The images are arresting: A man with a bloodstained shirt staggers out of a movie theater. Small groups of young people wrap their arms around each other and bury their faces in their hands. Glass shatters as bomb technicians push in a third-story apartment window. The face of a neuroscience student smiles from a university ID. The last lines from a young woman's Twitter feed appear on the screen: "Movie doesn't start for twenty minutes!"
In the aftermath of the mass theater shooting in Aurora, Colo., broadcasters still have no answers to the most pressing question: Why did this happen? The shooter is jailed and silent. Every few hours, a new story emerges: A man who died shielding his girlfriend from the assault, a 6-year-old victim who just learned to swim, a family's harrowing escape with their infant. Makeshift memorials are already visible at the scene. In the wake of a meaningless attack, victims and witnesses and bystanders struggle to find meaning.
Shooting victim Christina Blache was interviewed from her hospital bed by a CNN correspondent. She had attended the movie with her friend Alex Sullivan, who did not survive the rampage. She spoke calmly to the reporter, answering questions about her initial reaction -- it was a stunt -- and her combat experience in Baghdad -- this was much worse. And then the reporter asked, "Can you forgive him, the gunman?"
"Probably not today, not tomorrow," she answered. "Eventually. I like to move on, I don't want to keep dwelling on the past, so eventually, yeah, I'll be able to forgive him. Just not right now. He killed somebody I cared about, and he injured a heck of a lot of my friends, so for right now? No. Down the road? Yeah."
As someone who researches and writes about forgiveness, I am less concerned with Blache's answer than I am the reporter's question. As he sits beside this woman's bed, with her leg obviously seriously wounded and just hours after she learned of the death of her friend, how could this reporter ask such a thing? It is as if he says, "Ms. Blache, after all you have experienced in the last 24 hours and will continue to deal with for the rest of your life, what do you have to offer the man who did this?"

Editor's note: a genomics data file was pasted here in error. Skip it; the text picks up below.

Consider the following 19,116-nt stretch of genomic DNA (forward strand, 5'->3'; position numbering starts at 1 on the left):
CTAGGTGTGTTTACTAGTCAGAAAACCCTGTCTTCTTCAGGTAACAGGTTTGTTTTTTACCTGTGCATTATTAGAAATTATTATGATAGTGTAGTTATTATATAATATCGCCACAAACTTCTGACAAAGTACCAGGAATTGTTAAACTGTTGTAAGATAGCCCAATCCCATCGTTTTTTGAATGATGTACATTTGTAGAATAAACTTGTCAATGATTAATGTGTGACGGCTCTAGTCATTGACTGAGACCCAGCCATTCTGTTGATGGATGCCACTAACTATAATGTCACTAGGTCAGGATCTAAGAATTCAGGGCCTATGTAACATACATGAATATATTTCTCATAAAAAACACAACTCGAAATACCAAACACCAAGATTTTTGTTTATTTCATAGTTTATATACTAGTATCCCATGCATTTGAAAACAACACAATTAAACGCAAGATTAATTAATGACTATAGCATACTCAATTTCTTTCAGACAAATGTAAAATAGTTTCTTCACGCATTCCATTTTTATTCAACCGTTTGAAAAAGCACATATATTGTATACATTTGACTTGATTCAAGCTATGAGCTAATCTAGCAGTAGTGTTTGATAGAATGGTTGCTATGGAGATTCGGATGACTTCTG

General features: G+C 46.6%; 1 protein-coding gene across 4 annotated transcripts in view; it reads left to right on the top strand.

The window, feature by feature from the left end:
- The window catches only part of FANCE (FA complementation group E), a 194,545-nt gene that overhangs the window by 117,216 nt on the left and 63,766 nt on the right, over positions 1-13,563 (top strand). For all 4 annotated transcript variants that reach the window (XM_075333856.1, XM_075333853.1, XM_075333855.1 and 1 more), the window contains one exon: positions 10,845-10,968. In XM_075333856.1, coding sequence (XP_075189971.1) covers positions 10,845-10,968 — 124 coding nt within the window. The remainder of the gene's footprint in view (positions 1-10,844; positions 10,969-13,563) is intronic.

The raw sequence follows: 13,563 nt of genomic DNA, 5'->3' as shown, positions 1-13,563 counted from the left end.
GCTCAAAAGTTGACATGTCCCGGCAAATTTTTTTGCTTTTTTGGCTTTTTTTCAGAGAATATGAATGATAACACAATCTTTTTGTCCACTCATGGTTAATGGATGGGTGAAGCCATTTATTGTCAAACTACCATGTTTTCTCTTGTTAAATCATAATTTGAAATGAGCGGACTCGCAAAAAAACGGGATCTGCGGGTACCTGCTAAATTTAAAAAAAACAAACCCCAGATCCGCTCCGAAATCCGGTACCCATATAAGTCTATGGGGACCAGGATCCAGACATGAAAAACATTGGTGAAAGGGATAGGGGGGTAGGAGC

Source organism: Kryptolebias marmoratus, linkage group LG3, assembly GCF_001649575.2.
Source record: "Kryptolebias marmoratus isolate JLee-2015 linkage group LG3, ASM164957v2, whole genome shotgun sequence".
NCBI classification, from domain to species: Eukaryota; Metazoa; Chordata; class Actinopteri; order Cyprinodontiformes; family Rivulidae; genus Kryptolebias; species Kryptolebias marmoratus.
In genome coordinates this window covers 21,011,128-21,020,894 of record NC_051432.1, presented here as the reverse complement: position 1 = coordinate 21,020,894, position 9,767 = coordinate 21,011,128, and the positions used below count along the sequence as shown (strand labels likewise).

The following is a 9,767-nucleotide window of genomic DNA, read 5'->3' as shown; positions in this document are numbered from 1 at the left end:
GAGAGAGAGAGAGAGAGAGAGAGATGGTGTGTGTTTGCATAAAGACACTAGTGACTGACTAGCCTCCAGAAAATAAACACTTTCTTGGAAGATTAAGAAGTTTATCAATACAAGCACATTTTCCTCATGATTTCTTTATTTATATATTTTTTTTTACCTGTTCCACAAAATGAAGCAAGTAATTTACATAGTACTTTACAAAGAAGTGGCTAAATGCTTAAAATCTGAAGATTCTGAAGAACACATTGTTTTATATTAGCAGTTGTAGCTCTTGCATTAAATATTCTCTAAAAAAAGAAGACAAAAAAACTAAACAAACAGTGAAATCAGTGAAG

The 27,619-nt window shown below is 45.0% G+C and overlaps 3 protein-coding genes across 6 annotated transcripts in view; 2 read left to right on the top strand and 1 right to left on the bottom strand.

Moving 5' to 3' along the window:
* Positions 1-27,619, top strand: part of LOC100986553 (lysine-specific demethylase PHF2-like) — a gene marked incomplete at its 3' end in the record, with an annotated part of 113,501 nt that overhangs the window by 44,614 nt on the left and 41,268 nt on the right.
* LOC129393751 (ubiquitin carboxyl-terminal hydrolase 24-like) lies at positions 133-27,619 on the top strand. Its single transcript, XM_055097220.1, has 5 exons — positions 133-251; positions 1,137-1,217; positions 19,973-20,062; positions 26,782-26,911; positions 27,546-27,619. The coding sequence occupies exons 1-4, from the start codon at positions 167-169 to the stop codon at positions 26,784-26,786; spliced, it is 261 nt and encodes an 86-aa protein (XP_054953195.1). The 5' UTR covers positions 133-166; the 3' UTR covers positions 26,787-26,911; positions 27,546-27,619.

Another survivor from the theater makes an immediate leap to forgiveness in an interview on "Good Morning America." Sixteen-year-old Justin Davis escaped from the theater without injury. He reported that his faith tells him the shooter deserves forgiveness. "We should just forgive," he said. "You don't know what he is going through, you don't know why he did it."
Here Davis seems to invoke Jesus' cry from the cross, "Father forgive them, for they do not know what they are doing" (Luke 23:34). But does this kind of forgiveness imply that there is a separate category for those who commit crimes with all mental faculties intact? And for this teenager, what is the substance of that forgiveness? Will he visit the perpetrator in prison when all of this is over? Reach out to his family? Fight for a lesser sentence?
Finally, on "Dateline NBC," Ann Curry interviewed Craig Scott, a survivor from the massacre at Columbine High School in 1999 that killed 13 people, including his sister, Rachel Scott. The piece opens with footage of Scott sitting quietly on his bed reading a leather-bound Bible. For Scott, forgiveness was a way to let go of his anger. "A part of my healing process was forgiving and letting go," he reports.
Ann Curry looks up, "Forgiving?"
Scott continues, "I'm just talking about my healing process. It's not saying what someone did is OK, it's a letting go of, so that you can move on. There's a quote, that forgiveness is like setting a prisoner free and finding out that prisoner was you. And I felt like I was that prisoner. For people who have faith, that was part of the process."
Here Scott quotes a popular aphorism from theologian Lewis Smedes. He grounds his forgiveness in faith, yet he does not name the shooters or spell out the meaning of that forgiveness in any practical terms. For Scott, as with the two Aurora survivors, forgiveness is an individual act for the individual's own good.
Let me be clear. Moving forward from a traumatic event is painful and confusing and can seem impossible. If this understanding of forgiveness -- a letting go of anger, or a setting the self free -- helps anyone move forward in a meaningful way, then I am all for it. However, the conflation of this kind of vague, individual-focused forgiveness with what is described in the New Testament is not always helpful.
Biblical forgiveness is not unconditional. It does not happen in the absence of the offender, and it is not without practical implication. The forgiveness that Jesus taught -- and some say demonstrated -- is not a psychological exercise, or as one scholar puts it, "ethical bungee jumping." It is a bilateral process that at its best includes apology, repentance and reparation. When those things are lacking, forgiveness does not take hold. It is for this reason that when he was hanging from the cross, Jesus uttered a prayer for his attackers rather than forgiving them directly.
The reporter sitting beside Christina Blache's bed presented her with an imperative when he asked, "Can you forgive him?" How could she answer this? He may as well have asked her, "Are you a good person?" Because the forgiveness question contains that kind of charge. To say no in today's popular culture might mean that one is not a good person, or a good Christian. The question itself is a trap. The biblical text doesn't demand this kind of inquiry -- not in the aftermath of a violent attack by an unrepentant stranger, not today in Aurora, Colo., and maybe not ever.